The tabby cat, Peaches, doesn’t care. She only has eyes for catnip.


These hardly little flowers spread wonderfully, and some years used to come up in profusion (when the rains were just right) and cover the desert floor when I lived in Cochise County, Arizona – so I have a special affection for them.

And oh-my-goodness!  Look how this little volunteer has grown in just 5 days – March 30 – April 4!  (We think it’s another apricot tree.  I wrote about it in a previous post.)


Wow!  That’s impressive for just five days.


IMG_2691And the scroungy-looking dandelions at my feet are exactly that – I scrounge the outer leaves for the chickens, and leave a few to keep the plants going.  Good thing I took an extra walk today, to keep the girls happy and well fed.

Finally, in the sun room, we brought in a volunteer tomato last fall – maybe sprouted from the compost? maybe from a bird dropping? in any case, we know it’s hardy, coming up in un-amended soil – and surrounded it with bottles of water for thermal mass to keep it warm on the coldest of nights, and it’s produced a half-dozen tomatoes for us already!  And twenty or more small fruits are growing.  That’s a comfrey next to it, with the tomato tumbling over it!  As soon as the nights stay in the 40s, we’ll bring them both out, along with the 3 basil plants that provided us pesto all winter!IMG_2694


I’m a lazy gardener, I admit, but having planned for that reality, planting easy-to-grow varieties, lots of herbs, trees, wildflowers, and taking advantage of volunteers, there’s a lot going on here, with a minimum of work.

Even though I’ve done very little promoting of my design work, I’m always delighted when people ask me to help them figure out their yards – as occurred again today.

It’s a wonderful thing to work out a design that serves many functions (aesthetics, food, medicine, activities, finances, ecology, and more) and is considered not only in two dimensions (like a map), but also the third dimension (vertically) and the fourth (through time)!  I love it.

Posted in 1 Garden

Surprises in the Garden

Every spring, I’m surprised by the resilience of nature!

May we all be so.  (Especially me, as I try to cope with a heart that seems to have taken just a little too much.  Keep me in your prayers.)

Here’s what has delighted or surprised me:  First, the apricot tree.

IMG_2664I’ve tried to always make it clear that I’m a hardscape designer, and only hope to become a better gardener.  So I had this aversion to pruning my trees and wanted them to just be “natural.”  Or maybe that was my excuse for being lazy and not learning.  Silly me.  

Well, last fall, I hosting an arborist to come teach a couple of workshops on pruning – and learned, not only some do’s and don’t’s but the Big Why:  Because throughout human history, we’ve been selecting seed from the most vigorous plants, and sometimes they can overdo it and actually become weak because of their own vigor.  (Or at least that was how I received the information – correct me, anyone?)

So this wonderful apricot tree – which has never borne fruit before – came on with at least hundreds of fruits this spring!

And so has the almond. IMG_2639 And the little cherry.IMG_2638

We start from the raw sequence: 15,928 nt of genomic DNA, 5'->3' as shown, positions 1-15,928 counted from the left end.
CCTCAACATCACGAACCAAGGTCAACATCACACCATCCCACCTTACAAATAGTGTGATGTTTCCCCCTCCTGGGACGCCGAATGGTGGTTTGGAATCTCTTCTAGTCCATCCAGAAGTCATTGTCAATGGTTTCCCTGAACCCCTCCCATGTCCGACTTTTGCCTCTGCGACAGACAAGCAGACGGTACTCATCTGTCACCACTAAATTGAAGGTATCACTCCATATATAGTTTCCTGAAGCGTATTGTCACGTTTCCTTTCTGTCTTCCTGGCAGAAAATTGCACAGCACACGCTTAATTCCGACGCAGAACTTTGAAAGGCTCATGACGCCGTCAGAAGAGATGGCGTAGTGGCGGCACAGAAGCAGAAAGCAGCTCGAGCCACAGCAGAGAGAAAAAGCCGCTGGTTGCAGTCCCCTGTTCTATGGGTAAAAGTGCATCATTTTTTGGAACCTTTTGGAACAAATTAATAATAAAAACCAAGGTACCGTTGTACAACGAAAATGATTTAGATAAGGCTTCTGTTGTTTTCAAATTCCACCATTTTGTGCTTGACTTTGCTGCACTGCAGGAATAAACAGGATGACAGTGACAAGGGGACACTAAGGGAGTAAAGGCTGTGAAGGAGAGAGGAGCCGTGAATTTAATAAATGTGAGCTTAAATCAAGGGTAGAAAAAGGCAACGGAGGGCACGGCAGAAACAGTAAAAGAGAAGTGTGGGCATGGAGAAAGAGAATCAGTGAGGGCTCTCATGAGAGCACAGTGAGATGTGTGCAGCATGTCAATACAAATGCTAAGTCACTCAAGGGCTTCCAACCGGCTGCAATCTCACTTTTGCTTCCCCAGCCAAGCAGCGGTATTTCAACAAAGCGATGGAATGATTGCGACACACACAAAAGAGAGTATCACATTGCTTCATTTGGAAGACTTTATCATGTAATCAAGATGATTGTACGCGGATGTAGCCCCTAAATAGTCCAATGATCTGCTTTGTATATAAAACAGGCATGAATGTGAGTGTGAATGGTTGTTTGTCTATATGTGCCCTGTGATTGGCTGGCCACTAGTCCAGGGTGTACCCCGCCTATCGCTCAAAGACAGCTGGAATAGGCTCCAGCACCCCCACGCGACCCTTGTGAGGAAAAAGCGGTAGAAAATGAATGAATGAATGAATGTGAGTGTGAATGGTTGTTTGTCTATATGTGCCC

Beneath the cherry is a broken pottery garden.  Others have such a thing?

I heard of one ten years ago, and realized I like that idea as a place to take pretty things that no longer function in the house, but certainly don’t feel right in the trash:  those coffee cups with a design you love so dearly, but they leak because of a crack, and you already have enough of those converted to pencil holders!  These others, more severely broken, have a nice home here, against the wall of stone.

(The circular “stone” with swirl of tile and mirrors was a gift from an old friend, Orna Izakson – thanks Orna.  It’s supposed to deter birds from the fruit, but is just pretty.)  IMG_2626IMG_2625

The snake sculpture is a passed-along gift from a friend – of two rattlesnakes copulating, which I’ve seen once!  Magnificent.  And the pottery with the apparent “face” was made by my sister when she took art in grad school.  I’ve had it for decades and a week ago, I broke it in way too many pieces to repair.  Now I see it anew – because of its new location.

IMG_2631This little volunteer (can you see it at the end of the bench) we think may be another apricot tree – not where we would have ever had thought to plant it – but where we think it might actually have a chance, south of the mesquite tree in the front yard.  It’s seed might have made it through the compost pile.

Since mesquites have lo-o-o-ong tap roots, it might break up the granite floor of this yard and give the baby apricot a chance to go deep also.  And the mesquite’s canopy is light enough that the babe should get enough light there.

We’ll see how it goes, and report over the years.

IMG_2672Wishing you delight in your garden this spring.  Regardless of how much energy you might have, the garden always seems to give, give, give, if we give just a little.  (We chose places for wildflowers last week, and are watering twice a day now, looking forward to their blooms!)

IMG_2666 IMG_2665

Oh, yeah, and the chem-trails.

I know some people still insist they’re only jet contrails, but they haven’t paid attention.  A few years ago, we had a famous “milky rain”!  My glass table looked like someone had poured watery milk on it – and so did everyone’s windshield in town.  Samples were sent to the health department, but there was some other critical issue that “came up” about the time we expected a report, and there’s been no follow-through – as we fight to keep our Gila River from being diverted.  So much to keep up with!  And lots of stuff just slips on by….

Keep loving, despite it all.